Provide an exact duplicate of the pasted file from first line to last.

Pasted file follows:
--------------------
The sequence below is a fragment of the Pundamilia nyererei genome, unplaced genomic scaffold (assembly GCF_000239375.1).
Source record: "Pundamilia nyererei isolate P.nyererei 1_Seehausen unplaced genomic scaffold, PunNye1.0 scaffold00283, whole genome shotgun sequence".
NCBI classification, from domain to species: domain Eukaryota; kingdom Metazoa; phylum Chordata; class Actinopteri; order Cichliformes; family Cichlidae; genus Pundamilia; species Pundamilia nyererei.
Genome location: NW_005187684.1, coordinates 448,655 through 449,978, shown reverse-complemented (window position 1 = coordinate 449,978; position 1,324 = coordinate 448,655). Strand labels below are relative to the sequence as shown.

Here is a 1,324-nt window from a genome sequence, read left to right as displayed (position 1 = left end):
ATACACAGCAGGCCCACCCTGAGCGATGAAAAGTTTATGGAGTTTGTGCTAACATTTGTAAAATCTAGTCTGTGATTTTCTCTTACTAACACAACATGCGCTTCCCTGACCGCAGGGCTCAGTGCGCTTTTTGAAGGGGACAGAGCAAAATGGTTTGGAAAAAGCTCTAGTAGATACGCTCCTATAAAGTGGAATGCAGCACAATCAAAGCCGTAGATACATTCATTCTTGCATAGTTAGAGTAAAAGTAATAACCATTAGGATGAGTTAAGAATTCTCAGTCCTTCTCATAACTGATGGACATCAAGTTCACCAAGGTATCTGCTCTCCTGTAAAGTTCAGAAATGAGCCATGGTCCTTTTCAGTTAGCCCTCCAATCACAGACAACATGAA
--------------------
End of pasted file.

The sequence below is a fragment of the Pundamilia nyererei genome, unplaced genomic scaffold (assembly GCF_000239375.1).
Source record: "Pundamilia nyererei isolate P.nyererei 1_Seehausen unplaced genomic scaffold, PunNye1.0 scaffold00283, whole genome shotgun sequence".
NCBI classification, from domain to species: domain Eukaryota; kingdom Metazoa; phylum Chordata; class Actinopteri; order Cichliformes; family Cichlidae; genus Pundamilia; species Pundamilia nyererei.
Genome location: NW_005187684.1, coordinates 448,655 through 449,978, shown reverse-complemented (window position 1 = coordinate 449,978; position 1,324 = coordinate 448,655). Strand labels below are relative to the sequence as shown.

Here is a 1,324-nt window from a genome sequence, read left to right as displayed (position 1 = left end):
ATACACAGCAGGCCCACCCTGAGCGATGAAAAGTTTATGGAGTTTGTGCTAACATTTGTAAAATCTAGTCTGTGATTTTCTCTTACTAACACAACATGCGCTTCCCTGACCGCAGGGCTCAGTGCGCTTTTTGAAGGGGACAGAGCAAAATGGTTTGGAAAAAGCTCTAGTAGATACGCTCCTATAAAGTGGAATGCAGCACAATCAAAGCCGTAGATACATTCATTCTTGCATAGTTAGAGTAAAAGTAATAACCATTAGGATGAGTTAAGAATTCTCAGTCCTTCTCATAACTGATGGACATCAAGTTCACCAAGGTATCTGCTCTCCTGTAAAGTTCAGAAATGAGCCATGGTCCTTTTCAGTTAGCCCTCCAATCACAGACAACATGAA